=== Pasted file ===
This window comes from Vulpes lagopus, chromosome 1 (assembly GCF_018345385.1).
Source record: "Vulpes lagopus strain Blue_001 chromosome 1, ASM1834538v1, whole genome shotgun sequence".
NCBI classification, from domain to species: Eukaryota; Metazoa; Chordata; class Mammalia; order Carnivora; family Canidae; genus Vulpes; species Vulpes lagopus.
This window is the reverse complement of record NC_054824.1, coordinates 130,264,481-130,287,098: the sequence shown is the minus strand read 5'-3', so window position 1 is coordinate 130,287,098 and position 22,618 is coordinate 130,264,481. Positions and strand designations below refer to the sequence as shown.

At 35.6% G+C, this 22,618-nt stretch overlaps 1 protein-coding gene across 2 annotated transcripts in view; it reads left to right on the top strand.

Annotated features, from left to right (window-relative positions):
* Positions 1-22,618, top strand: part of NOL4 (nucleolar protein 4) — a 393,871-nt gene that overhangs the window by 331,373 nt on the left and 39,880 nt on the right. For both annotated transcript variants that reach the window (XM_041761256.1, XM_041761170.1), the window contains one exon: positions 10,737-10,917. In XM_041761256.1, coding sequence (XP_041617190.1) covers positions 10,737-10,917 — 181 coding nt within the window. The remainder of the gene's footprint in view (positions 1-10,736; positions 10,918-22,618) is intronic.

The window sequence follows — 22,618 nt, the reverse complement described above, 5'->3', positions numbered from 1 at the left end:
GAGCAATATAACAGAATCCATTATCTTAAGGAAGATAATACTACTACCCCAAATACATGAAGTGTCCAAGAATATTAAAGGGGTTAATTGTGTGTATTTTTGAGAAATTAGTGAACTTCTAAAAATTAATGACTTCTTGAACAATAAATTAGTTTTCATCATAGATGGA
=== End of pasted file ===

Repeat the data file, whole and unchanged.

This window comes from Vulpes lagopus, chromosome 1 (assembly GCF_018345385.1).
Source record: "Vulpes lagopus strain Blue_001 chromosome 1, ASM1834538v1, whole genome shotgun sequence".
NCBI classification, from domain to species: Eukaryota; Metazoa; Chordata; class Mammalia; order Carnivora; family Canidae; genus Vulpes; species Vulpes lagopus.
This window is the reverse complement of record NC_054824.1, coordinates 130,264,481-130,287,098: the sequence shown is the minus strand read 5'-3', so window position 1 is coordinate 130,287,098 and position 22,618 is coordinate 130,264,481. Positions and strand designations below refer to the sequence as shown.

At 35.6% G+C, this 22,618-nt stretch overlaps 1 protein-coding gene across 2 annotated transcripts in view; it reads left to right on the top strand.

Annotated features, from left to right (window-relative positions):
* Positions 1-22,618, top strand: part of NOL4 (nucleolar protein 4) — a 393,871-nt gene that overhangs the window by 331,373 nt on the left and 39,880 nt on the right. For both annotated transcript variants that reach the window (XM_041761256.1, XM_041761170.1), the window contains one exon: positions 10,737-10,917. In XM_041761256.1, coding sequence (XP_041617190.1) covers positions 10,737-10,917 — 181 coding nt within the window. The remainder of the gene's footprint in view (positions 1-10,736; positions 10,918-22,618) is intronic.

The window sequence follows — 22,618 nt, the reverse complement described above, 5'->3', positions numbered from 1 at the left end:
GAGCAATATAACAGAATCCATTATCTTAAGGAAGATAATACTACTACCCCAAATACATGAAGTGTCCAAGAATATTAAAGGGGTTAATTGTGTGTATTTTTGAGAAATTAGTGAACTTCTAAAAATTAATGACTTCTTGAACAATAAATTAGTTTTCATCATAGATGGA